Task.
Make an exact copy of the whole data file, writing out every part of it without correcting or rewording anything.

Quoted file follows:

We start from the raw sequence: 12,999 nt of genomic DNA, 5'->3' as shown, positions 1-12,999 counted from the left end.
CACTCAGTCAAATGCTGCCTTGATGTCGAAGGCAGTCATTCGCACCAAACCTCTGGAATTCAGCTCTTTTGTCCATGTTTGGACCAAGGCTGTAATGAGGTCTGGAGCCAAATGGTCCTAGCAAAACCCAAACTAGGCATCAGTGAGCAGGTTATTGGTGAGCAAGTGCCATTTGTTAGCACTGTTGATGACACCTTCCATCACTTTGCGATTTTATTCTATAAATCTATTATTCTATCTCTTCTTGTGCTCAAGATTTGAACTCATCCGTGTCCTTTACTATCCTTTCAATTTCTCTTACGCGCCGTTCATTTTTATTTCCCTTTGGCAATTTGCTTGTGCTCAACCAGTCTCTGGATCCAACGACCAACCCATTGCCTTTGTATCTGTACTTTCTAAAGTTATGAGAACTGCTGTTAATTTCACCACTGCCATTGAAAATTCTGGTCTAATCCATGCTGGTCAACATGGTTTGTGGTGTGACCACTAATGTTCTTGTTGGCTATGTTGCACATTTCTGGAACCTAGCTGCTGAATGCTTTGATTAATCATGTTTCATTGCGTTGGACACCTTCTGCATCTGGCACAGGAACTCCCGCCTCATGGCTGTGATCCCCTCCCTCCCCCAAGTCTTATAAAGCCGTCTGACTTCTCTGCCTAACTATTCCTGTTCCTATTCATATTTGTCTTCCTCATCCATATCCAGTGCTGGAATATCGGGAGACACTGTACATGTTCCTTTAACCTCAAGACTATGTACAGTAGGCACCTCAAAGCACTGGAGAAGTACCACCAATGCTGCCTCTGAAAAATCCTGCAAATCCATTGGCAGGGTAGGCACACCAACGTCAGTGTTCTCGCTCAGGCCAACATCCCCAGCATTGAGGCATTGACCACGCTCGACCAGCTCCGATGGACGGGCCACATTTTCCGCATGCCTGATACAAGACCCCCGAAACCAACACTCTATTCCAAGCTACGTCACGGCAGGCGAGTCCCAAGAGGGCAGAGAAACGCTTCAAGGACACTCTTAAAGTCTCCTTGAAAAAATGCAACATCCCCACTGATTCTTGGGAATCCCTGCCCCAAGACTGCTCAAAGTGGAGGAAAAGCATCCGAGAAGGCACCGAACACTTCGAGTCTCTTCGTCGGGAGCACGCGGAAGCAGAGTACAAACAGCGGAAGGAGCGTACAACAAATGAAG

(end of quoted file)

We start from the raw sequence: 12,999 nt of genomic DNA, 5'->3' as shown, positions 1-12,999 counted from the left end.
CACTCAGTCAAATGCTGCCTTGATGTCGAAGGCAGTCATTCGCACCAAACCTCTGGAATTCAGCTCTTTTGTCCATGTTTGGACCAAGGCTGTAATGAGGTCTGGAGCCAAATGGTCCTAGCAAAACCCAAACTAGGCATCAGTGAGCAGGTTATTGGTGAGCAAGTGCCATTTGTTAGCACTGTTGATGACACCTTCCATCACTTTGCGATTTTATTCTATAAATCTATTATTCTATCTCTTCTTGTGCTCAAGATTTGAACTCATCCGTGTCCTTTACTATCCTTTCAATTTCTCTTACGCGCCGTTCATTTTTATTTCCCTTTGGCAATTTGCTTGTGCTCAACCAGTCTCTGGATCCAACGACCAACCCATTGCCTTTGTATCTGTACTTTCTAAAGTTATGAGAACTGCTGTTAATTTCACCACTGCCATTGAAAATTCTGGTCTAATCCATGCTGGTCAACATGGTTTGTGGTGTGACCACTAATGTTCTTGTTGGCTATGTTGCACATTTCTGGAACCTAGCTGCTGAATGCTTTGATTAATCATGTTTCATTGCGTTGGACACCTTCTGCATCTGGCACAGGAACTCCCGCCTCATGGCTGTGATCCCCTCCCTCCCCCAAGTCTTATAAAGCCGTCTGACTTCTCTGCCTAACTATTCCTGTTCCTATTCATATTTGTCTTCCTCATCCATATCCAGTGCTGGAATATCGGGAGACACTGTACATGTTCCTTTAACCTCAAGACTATGTACAGTAGGCACCTCAAAGCACTGGAGAAGTACCACCAATGCTGCCTCTGAAAAATCCTGCAAATCCATTGGCAGGGTAGGCACACCAACGTCAGTGTTCTCGCTCAGGCCAACATCCCCAGCATTGAGGCATTGACCACGCTCGACCAGCTCCGATGGACGGGCCACATTTTCCGCATGCCTGATACAAGACCCCCGAAACCAACACTCTATTCCAAGCTACGTCACGGCAGGCGAGTCCCAAGAGGGCAGAGAAACGCTTCAAGGACACTCTTAAAGTCTCCTTGAAAAAATGCAACATCCCCACTGATTCTTGGGAATCCCTGCCCCAAGACTGCTCAAAGTGGAGGAAAAGCATCCGAGAAGGCACCGAACACTTCGAGTCTCTTCGTCGGGAGCACGCGGAAGCAGAGTACAAACAGCGGAAGGAGCGTACAACAAATGAAG